Creating an Employee Training Program: 7 Tips for Building a Dream Team

Right hand of a female holding a pen on a desk with a closed laptop in front of her, a tablet and a coffee mug to her left.
05/28/2019

When preparing an employee training program for your small business, you rarely have time — or money — on your side. But bringing on a new employee or honing the skills of your established staff is critical.

New hires' first weeks on the job are formative. So it's vital to put a training program in place that recognizes the skills and talents they bring to the table while also motivating them to learn and participate in your business's success.

Here are seven tips for developing an employee training program.

1. Don't Do It All Yourself

Finding the time to supervise new hires or promote continuous learning isn't easy. You need to delegate. Look to your existing employees — especially strong leaders — and think of smaller training tasks they can take responsibility for. This is particularly important if you're onboarding new hires who need to learn a lot in a short period of time.

Set clear parameters for your trainers by considering the following questions:

  • How should they manage the process?
  • How long will their share of the training program last?
  • How often should they report progress back to you?


2. Write a List

Structure the training program around the new hire's tasks and responsibilities. Write up a list of the following:

  • What will it take for them to fulfill these duties? For example, will they need to shadow a current employee in the field for a few weeks?
  • What systems and processes will they need to learn? For instance, they'll need to know how to regularly fill out a work order template.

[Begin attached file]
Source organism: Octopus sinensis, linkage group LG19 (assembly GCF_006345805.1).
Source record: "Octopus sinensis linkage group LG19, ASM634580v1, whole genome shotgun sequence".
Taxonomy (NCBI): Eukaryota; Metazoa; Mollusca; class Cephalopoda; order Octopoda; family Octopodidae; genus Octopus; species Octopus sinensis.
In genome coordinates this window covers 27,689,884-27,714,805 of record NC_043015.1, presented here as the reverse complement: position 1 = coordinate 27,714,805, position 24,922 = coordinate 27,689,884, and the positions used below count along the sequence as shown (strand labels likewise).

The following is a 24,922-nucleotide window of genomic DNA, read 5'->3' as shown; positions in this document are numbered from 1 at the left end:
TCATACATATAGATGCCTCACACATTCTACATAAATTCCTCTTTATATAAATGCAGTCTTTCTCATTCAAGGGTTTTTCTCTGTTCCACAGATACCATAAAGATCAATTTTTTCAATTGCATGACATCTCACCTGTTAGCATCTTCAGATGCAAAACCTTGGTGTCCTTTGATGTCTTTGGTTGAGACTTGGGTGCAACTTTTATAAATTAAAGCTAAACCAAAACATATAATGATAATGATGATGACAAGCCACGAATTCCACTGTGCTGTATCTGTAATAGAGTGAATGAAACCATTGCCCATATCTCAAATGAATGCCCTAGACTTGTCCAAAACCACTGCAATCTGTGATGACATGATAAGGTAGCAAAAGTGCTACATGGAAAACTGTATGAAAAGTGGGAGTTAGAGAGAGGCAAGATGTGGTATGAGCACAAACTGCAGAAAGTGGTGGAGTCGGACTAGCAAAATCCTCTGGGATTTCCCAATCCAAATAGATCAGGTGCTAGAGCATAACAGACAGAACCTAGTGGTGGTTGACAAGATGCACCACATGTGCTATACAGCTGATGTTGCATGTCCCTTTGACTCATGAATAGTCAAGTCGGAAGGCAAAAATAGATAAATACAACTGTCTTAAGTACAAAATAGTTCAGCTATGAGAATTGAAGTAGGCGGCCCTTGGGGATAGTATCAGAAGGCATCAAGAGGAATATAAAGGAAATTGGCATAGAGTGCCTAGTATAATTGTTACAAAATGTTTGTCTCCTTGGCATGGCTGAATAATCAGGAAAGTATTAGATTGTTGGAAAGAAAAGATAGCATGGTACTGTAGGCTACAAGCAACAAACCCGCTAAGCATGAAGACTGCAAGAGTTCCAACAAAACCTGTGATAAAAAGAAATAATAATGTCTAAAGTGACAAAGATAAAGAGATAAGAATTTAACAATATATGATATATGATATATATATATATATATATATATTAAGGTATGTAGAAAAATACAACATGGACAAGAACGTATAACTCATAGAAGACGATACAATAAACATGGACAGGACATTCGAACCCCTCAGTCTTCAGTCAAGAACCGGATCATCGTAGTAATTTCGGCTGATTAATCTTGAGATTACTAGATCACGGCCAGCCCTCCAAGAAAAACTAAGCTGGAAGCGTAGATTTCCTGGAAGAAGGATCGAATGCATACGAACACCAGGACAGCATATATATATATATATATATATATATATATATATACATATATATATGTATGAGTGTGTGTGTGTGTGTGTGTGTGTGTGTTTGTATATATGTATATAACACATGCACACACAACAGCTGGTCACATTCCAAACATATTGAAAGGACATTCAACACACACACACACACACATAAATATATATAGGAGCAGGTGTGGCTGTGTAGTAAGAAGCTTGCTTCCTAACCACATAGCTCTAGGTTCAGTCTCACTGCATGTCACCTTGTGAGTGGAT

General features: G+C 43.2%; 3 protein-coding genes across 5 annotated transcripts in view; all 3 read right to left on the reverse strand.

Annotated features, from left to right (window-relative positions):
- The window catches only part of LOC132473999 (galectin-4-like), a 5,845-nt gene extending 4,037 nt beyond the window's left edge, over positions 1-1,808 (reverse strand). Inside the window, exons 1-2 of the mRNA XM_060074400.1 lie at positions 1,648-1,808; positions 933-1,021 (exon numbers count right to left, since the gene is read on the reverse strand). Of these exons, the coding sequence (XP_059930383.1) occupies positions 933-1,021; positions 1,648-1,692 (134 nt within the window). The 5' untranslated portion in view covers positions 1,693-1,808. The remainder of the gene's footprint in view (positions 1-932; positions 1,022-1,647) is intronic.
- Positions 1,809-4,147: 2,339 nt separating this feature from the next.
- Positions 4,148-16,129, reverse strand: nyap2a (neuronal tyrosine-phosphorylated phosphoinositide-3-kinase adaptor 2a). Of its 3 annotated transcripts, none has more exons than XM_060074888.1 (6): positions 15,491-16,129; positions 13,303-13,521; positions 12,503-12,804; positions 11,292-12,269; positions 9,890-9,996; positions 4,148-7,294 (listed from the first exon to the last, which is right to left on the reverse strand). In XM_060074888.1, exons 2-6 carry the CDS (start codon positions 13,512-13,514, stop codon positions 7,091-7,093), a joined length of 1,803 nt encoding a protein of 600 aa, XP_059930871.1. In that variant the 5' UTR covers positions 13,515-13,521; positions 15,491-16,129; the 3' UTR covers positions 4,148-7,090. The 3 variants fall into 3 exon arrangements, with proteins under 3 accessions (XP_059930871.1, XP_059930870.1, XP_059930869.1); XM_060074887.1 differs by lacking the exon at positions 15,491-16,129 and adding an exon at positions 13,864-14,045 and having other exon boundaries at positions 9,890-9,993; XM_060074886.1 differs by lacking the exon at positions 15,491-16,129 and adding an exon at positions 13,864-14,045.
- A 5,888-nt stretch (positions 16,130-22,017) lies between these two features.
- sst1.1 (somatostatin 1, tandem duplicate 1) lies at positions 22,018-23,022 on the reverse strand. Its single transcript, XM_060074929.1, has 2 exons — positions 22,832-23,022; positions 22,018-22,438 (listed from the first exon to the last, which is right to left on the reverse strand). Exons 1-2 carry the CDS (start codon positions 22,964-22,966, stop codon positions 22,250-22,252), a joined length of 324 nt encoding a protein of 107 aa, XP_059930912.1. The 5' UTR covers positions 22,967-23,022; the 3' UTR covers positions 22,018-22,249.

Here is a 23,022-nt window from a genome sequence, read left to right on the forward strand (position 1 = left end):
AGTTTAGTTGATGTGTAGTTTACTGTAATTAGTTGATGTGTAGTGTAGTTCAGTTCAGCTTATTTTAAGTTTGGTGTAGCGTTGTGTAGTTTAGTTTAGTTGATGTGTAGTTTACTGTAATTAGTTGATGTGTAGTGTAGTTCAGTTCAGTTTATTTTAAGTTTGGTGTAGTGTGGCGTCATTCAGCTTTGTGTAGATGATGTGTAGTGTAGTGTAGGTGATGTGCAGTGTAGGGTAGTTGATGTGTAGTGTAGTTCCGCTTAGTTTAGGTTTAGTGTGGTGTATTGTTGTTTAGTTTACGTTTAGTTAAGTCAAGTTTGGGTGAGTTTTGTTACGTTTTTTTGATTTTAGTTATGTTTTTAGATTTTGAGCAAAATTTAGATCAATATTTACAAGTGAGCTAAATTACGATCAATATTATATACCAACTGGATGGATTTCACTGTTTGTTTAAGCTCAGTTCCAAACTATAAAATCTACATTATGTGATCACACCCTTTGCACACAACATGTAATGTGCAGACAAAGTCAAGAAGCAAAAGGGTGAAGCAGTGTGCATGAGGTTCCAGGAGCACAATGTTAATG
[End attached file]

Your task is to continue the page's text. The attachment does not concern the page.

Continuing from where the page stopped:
• What policies and procedures do they need to adhere to — such as work hours, time sheets, work site safety, etc.?
  • What introductions need to be made to customers, partners, vendors and so on?

If you're putting together a training program to grow the skills of your existing workforce, pinpoint the skill gaps or weak areas in your business. These could be in customer service, time management or operating equipment. What needs to happen to improve performance in these areas? Is it a matter of cross-training, or will you need to pay for a professional class?

3. Set a Timeline

A to-do list makes it easier to set a timeline for training. Carve out time in your schedule — and anyone else's involved — to work through everything on your list.

Build in time for self-directed training. If you're onboarding a new manager, for example, give them more autonomy to manage their own training schedule. Or, if you've made great hiring decisions and are onboarding self-starters, you might want to let them practice their skills in the field sooner than other new hires who need more on-the-job training.

4. Cross-Train Your Employees

At all levels, cross-training will ensure agility when employees inevitably fall sick, take vacations or move on to new opportunities. Cross-trained employees are your back-up bench. And exposing your team to new skills shows them that you care about their career development.

Gauge where skills are in short supply and identify employees who could step into those roles. For example, if you spend too much time applying for and chasing permits, could a junior employee step up to handle the task? Have that junior employee shadow a more experienced worker as they complete a task, eventually stepping in themselves once they're competent.

5. Don't Ignore the Basics

If you're in a specialized industry like electricity, plumbing or HVAC services, don't shy away from covering the basics, especially with new hires in non-managerial or junior positions. Identify fundamentals of the trade to focus on first. Gauge your new employees' skills and readiness to learn and adjust your training plan and timeline accordingly, focusing on one skill at a time and moving on to more advanced skills only when they've mastered the basics. Adopt a positive mentoring attitude as they shadow you or another employee through the basics.

6. Accommodate the Extra Workload

Training takes time, so it's important to accept that the regular output of your trainers and mentors may decrease during the training period. Keep this in mind as you build your timeline by potentially scaling back workloads and scheduling training during otherwise slow times.

7. Set Goals and Measure

Whether you're training new hires or establishing a continuing education program, be clear about your goals. Set aside time for a quick coffee with your new hire to review progress. Did that project estimation class really pay off, for instance? Did it achieve the desired result 30, 60 or 90 days down the road?

The key to a successful employee training program is to make the most of all the resources available to you. Whatever you invest in your employees will be repaid by the future success of your business.